Baltimore awarded $2.9 million to clean up lead paint

The Baltimore housing department received a $2.9 million federal grant Friday to clean up poisonous lead paint found in the walls of thousands of city buildings.

Baltimore will receive $2.9 million from the federal government to fix lead-paint hazards in more than 200 homes, the U.S. Department of Housing and Urban Development announced Friday — a vote of confidence in the city's efforts to resolve past problems with its abatement program.

"It's a tremendous boost to our work in protecting children from lead-paint poisoning," said Ken Strong, an assistant city housing commissioner who began overseeing the program last year after Mayor Stephanie Rawlings-Blake moved it from the health department to the housing agency.

The grant re-energizes Baltimore's efforts to cut lead-paint dangers in homes after the city lost out on a similar grant from Washington over a year ago. Federal officials found that the city had failed to fix up enough homes under an earlier $4 million grant, making the city ineligible for more funds.

Since then Baltimore's housing agency has worked closely with federal officials and conducted a national search to hire a manager for its lead-paint program, according to Strong.

"I have to give them really good credit for steps they've taken, and I think the [federal] funding reflects that," said Ruth Ann Norton, executive director of the Coalition to End Childhood Lead Poisoning, a Baltimore-based nonprofit group that will help the housing agency carry out the grant.

With city and state matching funds, Strong said the agency will have $5 million over three years to do work such as repairing walls and windows that have peeling or flaking lead paint.

"These funds will help us to continue to provide comprehensive services to families with few options," Rawlings-Blake said in a statement. "HUD's support enables the agency to reach a greater number of families and protect more children."

The number of young children reported poisoned by lead in Maryland has dropped 98 percent since the mid-1990s. Even so, in 2010 more than 500 youngsters statewide had harmful levels of the toxic metal in their blood, putting them at risk for lifelong behavioral, learning and other health problems.

The grant money will be used to repair private homes in predominantly low-income areas of Baltimore. The city will target homes with children who have tested positive for dangerously high lead levels, as defined by the federal Centers for Disease Control and Prevention.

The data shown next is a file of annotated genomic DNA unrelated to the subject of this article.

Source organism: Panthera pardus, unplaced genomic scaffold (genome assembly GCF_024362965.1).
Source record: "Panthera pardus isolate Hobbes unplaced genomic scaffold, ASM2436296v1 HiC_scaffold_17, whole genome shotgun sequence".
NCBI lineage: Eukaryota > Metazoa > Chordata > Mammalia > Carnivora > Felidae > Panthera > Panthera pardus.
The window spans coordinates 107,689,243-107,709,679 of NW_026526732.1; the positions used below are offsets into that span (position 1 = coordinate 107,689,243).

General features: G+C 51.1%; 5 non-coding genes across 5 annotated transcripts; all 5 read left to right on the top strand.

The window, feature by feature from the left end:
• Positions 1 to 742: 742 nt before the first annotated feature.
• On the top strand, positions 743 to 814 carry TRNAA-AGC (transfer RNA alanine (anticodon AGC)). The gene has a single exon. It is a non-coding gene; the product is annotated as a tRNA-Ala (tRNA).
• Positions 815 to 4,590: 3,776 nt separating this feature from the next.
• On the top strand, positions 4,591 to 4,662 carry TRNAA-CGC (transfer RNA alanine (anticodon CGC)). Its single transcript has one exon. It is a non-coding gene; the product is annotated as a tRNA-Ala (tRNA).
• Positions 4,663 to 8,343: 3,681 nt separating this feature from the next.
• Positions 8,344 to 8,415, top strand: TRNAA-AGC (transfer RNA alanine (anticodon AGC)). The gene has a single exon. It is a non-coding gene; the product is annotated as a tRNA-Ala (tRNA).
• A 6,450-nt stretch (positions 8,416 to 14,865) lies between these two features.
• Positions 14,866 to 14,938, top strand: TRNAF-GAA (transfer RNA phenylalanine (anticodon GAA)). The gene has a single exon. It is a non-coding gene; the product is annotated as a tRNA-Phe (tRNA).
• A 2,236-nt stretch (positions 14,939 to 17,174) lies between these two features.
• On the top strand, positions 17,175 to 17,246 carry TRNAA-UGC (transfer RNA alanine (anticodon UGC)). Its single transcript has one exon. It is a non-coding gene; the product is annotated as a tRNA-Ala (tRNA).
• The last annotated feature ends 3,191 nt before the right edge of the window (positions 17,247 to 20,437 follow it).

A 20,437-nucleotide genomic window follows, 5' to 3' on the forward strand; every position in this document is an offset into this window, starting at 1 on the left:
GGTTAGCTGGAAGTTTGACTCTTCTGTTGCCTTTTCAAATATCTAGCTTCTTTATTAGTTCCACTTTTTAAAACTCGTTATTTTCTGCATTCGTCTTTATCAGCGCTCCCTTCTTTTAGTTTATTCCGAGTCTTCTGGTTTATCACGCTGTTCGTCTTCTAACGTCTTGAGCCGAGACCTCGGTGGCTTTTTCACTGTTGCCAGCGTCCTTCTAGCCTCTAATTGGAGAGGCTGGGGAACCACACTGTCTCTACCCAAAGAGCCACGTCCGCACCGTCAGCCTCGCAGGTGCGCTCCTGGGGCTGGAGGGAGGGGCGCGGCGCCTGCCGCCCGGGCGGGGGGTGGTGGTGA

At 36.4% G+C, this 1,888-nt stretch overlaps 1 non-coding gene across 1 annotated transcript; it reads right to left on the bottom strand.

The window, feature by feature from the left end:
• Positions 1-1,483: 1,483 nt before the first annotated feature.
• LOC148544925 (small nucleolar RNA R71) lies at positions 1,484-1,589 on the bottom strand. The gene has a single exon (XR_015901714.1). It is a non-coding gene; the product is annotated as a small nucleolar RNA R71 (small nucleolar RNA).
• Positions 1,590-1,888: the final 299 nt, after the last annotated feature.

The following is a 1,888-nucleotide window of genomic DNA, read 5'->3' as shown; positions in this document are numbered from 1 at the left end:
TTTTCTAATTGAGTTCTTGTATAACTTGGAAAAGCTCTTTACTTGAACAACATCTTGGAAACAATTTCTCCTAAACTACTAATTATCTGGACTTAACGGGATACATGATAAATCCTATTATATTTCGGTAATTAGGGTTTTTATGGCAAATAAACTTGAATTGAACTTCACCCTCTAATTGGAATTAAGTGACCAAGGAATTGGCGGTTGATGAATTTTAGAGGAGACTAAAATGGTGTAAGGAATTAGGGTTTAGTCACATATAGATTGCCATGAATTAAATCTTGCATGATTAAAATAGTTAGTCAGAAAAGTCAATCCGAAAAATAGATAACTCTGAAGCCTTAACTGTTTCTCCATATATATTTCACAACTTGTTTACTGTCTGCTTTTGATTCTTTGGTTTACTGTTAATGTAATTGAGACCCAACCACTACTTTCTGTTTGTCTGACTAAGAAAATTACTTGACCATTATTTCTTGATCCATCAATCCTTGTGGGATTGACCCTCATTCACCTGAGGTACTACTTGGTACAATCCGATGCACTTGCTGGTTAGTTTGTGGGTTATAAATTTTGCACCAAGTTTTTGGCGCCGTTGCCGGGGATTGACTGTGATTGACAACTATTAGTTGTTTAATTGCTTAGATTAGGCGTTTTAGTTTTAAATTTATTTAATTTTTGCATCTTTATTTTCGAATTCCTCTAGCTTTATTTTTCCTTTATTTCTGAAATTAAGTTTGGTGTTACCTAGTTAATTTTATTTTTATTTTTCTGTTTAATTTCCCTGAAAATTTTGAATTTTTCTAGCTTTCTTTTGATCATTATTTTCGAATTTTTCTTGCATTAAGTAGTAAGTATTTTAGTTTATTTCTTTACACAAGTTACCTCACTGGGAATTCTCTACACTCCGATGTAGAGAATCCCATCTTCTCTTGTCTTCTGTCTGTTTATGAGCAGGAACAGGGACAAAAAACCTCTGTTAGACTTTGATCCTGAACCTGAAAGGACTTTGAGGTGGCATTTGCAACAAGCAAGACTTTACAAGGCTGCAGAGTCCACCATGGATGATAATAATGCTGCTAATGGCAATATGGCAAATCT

Strong said the city also plans to focus on homes with children whose blood has tested positive for lead but with readings below the CDC's "level of concern."

"We want to reach out to work with those families to curb the level at the lowest level we can," he said. In addition to fixing lead-paint hazards, the housing department will team with health officials and Norton's nonprofit group to educate households on the dangers of lead paint.

The grant money will also be used in a third category of homes: those that don't have any lead-poisoned children but do have pregnant women and very young children who could be harmed by exposure to lead dust or paint chips.

The grant award comes as Maryland lawmakers grapple with lead-paint issues, including whether and how to help private landlords facing lead-poisoning lawsuits from former tenants. Some property owners say rental units could be shuttered after a recent Court of Appeals ruling lifted a long-standing cap on damages for poisoning victims.

Baltimore's public housing agency, meanwhile, has come under renewed criticism from legislators over its failure to pay court-ordered monetary awards to former public housing residents who suffered lead-paint poisoning as children.

Baltimore Sun reporter Scott Dance contributed to this article.

scott.calvert@baltsun.com

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